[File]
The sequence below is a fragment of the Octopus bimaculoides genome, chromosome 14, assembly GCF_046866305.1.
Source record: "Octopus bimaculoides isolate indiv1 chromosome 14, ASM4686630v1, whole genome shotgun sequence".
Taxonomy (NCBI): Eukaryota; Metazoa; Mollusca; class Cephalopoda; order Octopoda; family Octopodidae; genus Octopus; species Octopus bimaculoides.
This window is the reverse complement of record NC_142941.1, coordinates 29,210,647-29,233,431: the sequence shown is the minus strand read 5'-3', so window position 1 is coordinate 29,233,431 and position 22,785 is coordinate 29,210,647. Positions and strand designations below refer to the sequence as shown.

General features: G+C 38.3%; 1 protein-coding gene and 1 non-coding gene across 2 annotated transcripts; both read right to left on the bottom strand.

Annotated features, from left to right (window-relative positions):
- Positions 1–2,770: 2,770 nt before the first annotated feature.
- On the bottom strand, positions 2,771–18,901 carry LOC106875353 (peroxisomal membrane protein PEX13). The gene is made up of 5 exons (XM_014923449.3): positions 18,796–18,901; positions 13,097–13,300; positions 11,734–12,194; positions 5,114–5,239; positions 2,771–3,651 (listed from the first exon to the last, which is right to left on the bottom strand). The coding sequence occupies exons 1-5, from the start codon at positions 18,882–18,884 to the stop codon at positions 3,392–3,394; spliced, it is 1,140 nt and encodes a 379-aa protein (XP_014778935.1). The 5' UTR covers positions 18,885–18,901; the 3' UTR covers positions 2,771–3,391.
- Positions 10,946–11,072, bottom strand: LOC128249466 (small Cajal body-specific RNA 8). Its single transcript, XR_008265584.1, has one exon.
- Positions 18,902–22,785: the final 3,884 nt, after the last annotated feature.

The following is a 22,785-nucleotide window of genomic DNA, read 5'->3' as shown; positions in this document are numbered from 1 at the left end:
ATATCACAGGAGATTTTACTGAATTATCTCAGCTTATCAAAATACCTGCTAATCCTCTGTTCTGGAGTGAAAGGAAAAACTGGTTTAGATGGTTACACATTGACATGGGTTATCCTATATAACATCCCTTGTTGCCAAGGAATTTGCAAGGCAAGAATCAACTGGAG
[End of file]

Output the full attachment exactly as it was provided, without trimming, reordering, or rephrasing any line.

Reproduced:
The sequence below is a fragment of the Octopus bimaculoides genome, chromosome 14, assembly GCF_046866305.1.
Source record: "Octopus bimaculoides isolate indiv1 chromosome 14, ASM4686630v1, whole genome shotgun sequence".
Taxonomy (NCBI): Eukaryota; Metazoa; Mollusca; class Cephalopoda; order Octopoda; family Octopodidae; genus Octopus; species Octopus bimaculoides.
This window is the reverse complement of record NC_142941.1, coordinates 29,210,647-29,233,431: the sequence shown is the minus strand read 5'-3', so window position 1 is coordinate 29,233,431 and position 22,785 is coordinate 29,210,647. Positions and strand designations below refer to the sequence as shown.

General features: G+C 38.3%; 1 protein-coding gene and 1 non-coding gene across 2 annotated transcripts; both read right to left on the bottom strand.

Annotated features, from left to right (window-relative positions):
- Positions 1–2,770: 2,770 nt before the first annotated feature.
- On the bottom strand, positions 2,771–18,901 carry LOC106875353 (peroxisomal membrane protein PEX13). The gene is made up of 5 exons (XM_014923449.3): positions 18,796–18,901; positions 13,097–13,300; positions 11,734–12,194; positions 5,114–5,239; positions 2,771–3,651 (listed from the first exon to the last, which is right to left on the bottom strand). The coding sequence occupies exons 1-5, from the start codon at positions 18,882–18,884 to the stop codon at positions 3,392–3,394; spliced, it is 1,140 nt and encodes a 379-aa protein (XP_014778935.1). The 5' UTR covers positions 18,885–18,901; the 3' UTR covers positions 2,771–3,391.
- Positions 10,946–11,072, bottom strand: LOC128249466 (small Cajal body-specific RNA 8). Its single transcript, XR_008265584.1, has one exon.
- Positions 18,902–22,785: the final 3,884 nt, after the last annotated feature.

The following is a 22,785-nucleotide window of genomic DNA, read 5'->3' as shown; positions in this document are numbered from 1 at the left end:
ATATCACAGGAGATTTTACTGAATTATCTCAGCTTATCAAAATACCTGCTAATCCTCTGTTCTGGAGTGAAAGGAAAAACTGGTTTAGATGGTTACACATTGACATGGGTTATCCTATATAACATCCCTTGTTGCCAAGGAATTTGCAAGGCAAGAATCAACTGGAG